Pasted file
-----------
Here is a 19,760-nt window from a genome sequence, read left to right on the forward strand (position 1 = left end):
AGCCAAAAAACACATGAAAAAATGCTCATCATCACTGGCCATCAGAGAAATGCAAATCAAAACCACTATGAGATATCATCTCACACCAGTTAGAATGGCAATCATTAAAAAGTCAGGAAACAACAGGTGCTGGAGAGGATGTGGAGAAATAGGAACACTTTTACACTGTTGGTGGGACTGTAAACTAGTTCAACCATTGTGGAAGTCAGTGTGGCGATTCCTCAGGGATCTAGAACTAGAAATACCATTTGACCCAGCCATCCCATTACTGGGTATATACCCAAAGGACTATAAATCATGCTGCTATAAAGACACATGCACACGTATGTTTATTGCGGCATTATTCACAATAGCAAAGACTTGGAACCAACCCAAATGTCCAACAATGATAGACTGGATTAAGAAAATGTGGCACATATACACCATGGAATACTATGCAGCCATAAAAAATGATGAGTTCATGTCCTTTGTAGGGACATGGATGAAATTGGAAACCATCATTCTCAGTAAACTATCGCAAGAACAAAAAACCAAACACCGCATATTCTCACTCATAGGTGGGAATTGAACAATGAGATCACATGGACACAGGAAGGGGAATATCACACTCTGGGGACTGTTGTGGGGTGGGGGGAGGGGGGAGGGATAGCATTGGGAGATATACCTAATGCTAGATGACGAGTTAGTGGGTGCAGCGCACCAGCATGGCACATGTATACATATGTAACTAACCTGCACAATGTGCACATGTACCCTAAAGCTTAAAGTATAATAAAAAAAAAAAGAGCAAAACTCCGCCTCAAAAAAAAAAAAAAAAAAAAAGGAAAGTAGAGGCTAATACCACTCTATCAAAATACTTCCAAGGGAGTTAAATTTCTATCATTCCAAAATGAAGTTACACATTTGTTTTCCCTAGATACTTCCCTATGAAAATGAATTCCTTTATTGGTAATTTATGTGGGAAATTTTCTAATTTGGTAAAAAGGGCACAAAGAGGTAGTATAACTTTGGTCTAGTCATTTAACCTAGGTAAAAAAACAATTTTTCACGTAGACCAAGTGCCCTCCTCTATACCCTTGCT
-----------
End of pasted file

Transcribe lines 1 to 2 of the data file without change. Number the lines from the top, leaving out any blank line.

Here is a 19,760-nt window from a genome sequence, read left to right on the forward strand (position 1 = left end):
AGCCAAAAAACACATGAAAAAATGCTCATCATCACTGGCCATCAGAGAAATGCAAATCAAAACCACTATGAGATATCATCTCACACCAGTTAGAATGGCAATCATTAAAAAGTCAGGAAACAACAGGTGCTGGAGAGGATGTGGAGAAATAGGAACACTTTTACACTGTTGGTGGGACTGTAAACTAGTTCAACCATTGTGGAAGTCAGTGTGGCGATTCCTCAGGGATCTAGAACTAGAAATACCATTTGACCCAGCCATCCCATTACTGGGTATATACCCAAAGGACTATAAATCATGCTGCTATAAAGACACATGCACACGTATGTTTATTGCGGCATTATTCACAATAGCAAAGACTTGGAACCAACCCAAATGTCCAACAATGATAGACTGGATTAAGAAAATGTGGCACATATACACCATGGAATACTATGCAGCCATAAAAAATGATGAGTTCATGTCCTTTGTAGGGACATGGATGAAATTGGAAACCATCATTCTCAGTAAACTATCGCAAGAACAAAAAACCAAACACCGCATATTCTCACTCATAGGTGGGAATTGAACAATGAGATCACATGGACACAGGAAGGGGAATATCACACTCTGGGGACTGTTGTGGGGTGGGGGGAGGGGGGAGGGATAGCATTGGGAGATATACCTAATGCTAGATGACGAGTTAGTGGGTGCAGCGCACCAGCATGGCACATGTATACATATGTAACTAACCTGCACAATGTGCACATGTACCCTAAAGCTTAAAGTATAATAAAAAAAAAAAGAGCAAAACTCCGCCTCAAAAAAAAAAAAAAAAAAAAAGGAAAGTAGAGGCTAATACCACTCTATCAAAATACTTCCAAGGGAGTTAAATTTCTATCATTCCAAAATGAAGTTACACATTTGTTTTCCCTAGATACTTCCCTATGAAAATGAATTCCTTTATTGGTAATTTATGTGGGAAATTTTCTAATTTGGTAAAAAGGGCACAAAGAGGTAGTATAACTTTGGTCTAGTCATTTAACCTAGGTAAAAAAACAATTTTTCACGTAGACCAAGTGCCCTCCTCTATACCCTTGCT